Travelling across from the States is a big task, does it effect the performance of the horses? How do you cope with the travel?
It depends on the horse, most horses are fine with it. We try to plan it that they don’t arrive and then compete in the following couple of days. My horses came from Spruce Meadows, it takes a week for them to travel, recover from the trip and then get ready to compete again.
You’ve had a long and successful career, what has kept you at the top for such a long time?
I think, number one you need to have the passion for it, the love of the horses and the competition. I also have a fantastic team behind me, from the people that work in the stables, to my husband John who runs everything, and I have a great owner.
What’s the best piece of advice you’ve ever been given?
A previous British Chef d’Équipe told me once, "to go in there and enjoy yourself". We asked him to explain this, and he said "if you go in there and enjoy yourself, you allow yourself to be the best you can be and ride the best you can ride", so I thought that was great advice.
Do you still get nervous?
Not too nervous, I haven’t ever suffered badly from nerves. But I’d be lying if I said I never got nervous. Once I’m on the horse, I feel pretty good.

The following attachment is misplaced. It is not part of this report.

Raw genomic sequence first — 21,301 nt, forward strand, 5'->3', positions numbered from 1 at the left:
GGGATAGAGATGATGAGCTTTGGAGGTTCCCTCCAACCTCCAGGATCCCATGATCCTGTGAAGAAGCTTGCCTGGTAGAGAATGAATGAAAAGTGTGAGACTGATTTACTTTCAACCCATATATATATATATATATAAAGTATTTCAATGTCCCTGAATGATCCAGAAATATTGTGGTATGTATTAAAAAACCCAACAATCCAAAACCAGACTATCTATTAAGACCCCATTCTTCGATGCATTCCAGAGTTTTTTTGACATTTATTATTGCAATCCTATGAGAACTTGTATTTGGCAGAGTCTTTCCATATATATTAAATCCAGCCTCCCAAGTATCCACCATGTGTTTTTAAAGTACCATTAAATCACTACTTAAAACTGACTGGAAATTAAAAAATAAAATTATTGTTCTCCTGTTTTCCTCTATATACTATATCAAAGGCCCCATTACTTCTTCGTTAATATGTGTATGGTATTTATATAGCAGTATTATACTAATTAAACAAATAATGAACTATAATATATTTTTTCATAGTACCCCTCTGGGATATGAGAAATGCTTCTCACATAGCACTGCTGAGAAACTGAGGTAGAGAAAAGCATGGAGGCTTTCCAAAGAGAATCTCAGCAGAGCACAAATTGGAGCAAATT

Behind the camera lense with: Ashley Neuhof
What attributes does it take to be a professional photographer in Equestrian sport?
With any good sports photography, I think one of the most important things is to be able to anticipate moments. When you are dealing with an atmosphere as big as Aachen, I think it’s even more vital because you are not only trying to capture the sporting action, you are trying to capture the crowds and the atmosphere. You always have to be three or four steps ahead of the action – sometimes you’re there, sometimes you’re not, but I always try and make sure I can easily get from one place to the next to photograph the event in as many different ways as possible.
What is CHIO Aachen like to photograph?
There are very few words I can think of to describe Aachen, it’s just magical. There is no other place in the world that captures this level of the sport. It has such an educated crowd that knows the sport and as a photographer that’s really special because you feel all of the energy behind you. Everywhere you look there are crowds, there’s cheering, there is so much emotion and that’s what really drives me as a photographer – it’s a real adrenaline rush and the moments here are like no where else in the world.
Do you feel extra pressure when photographing a Rolex Grand Prix at one of the four Rolex Majors?
Absolutely, the Rolex Grands Prix always give me the biggest adrenaline rush. It is nerve racking as you only get one shot, the moments don’t happen the same way twice. There is that one split second where you get that fist pump, the reaction of the crowd or the emotion from the team behind the horse, so you can’t miss it!
Which is your favourite horse and rider combination to photograph?
That’s a tough question! The horse and rider combinations that I really love to photograph are the ones where you can really tell that there is a truly special relationship between them. I think all riders who compete at this level have a huge respect and understanding of their horses and I really love to photograph that.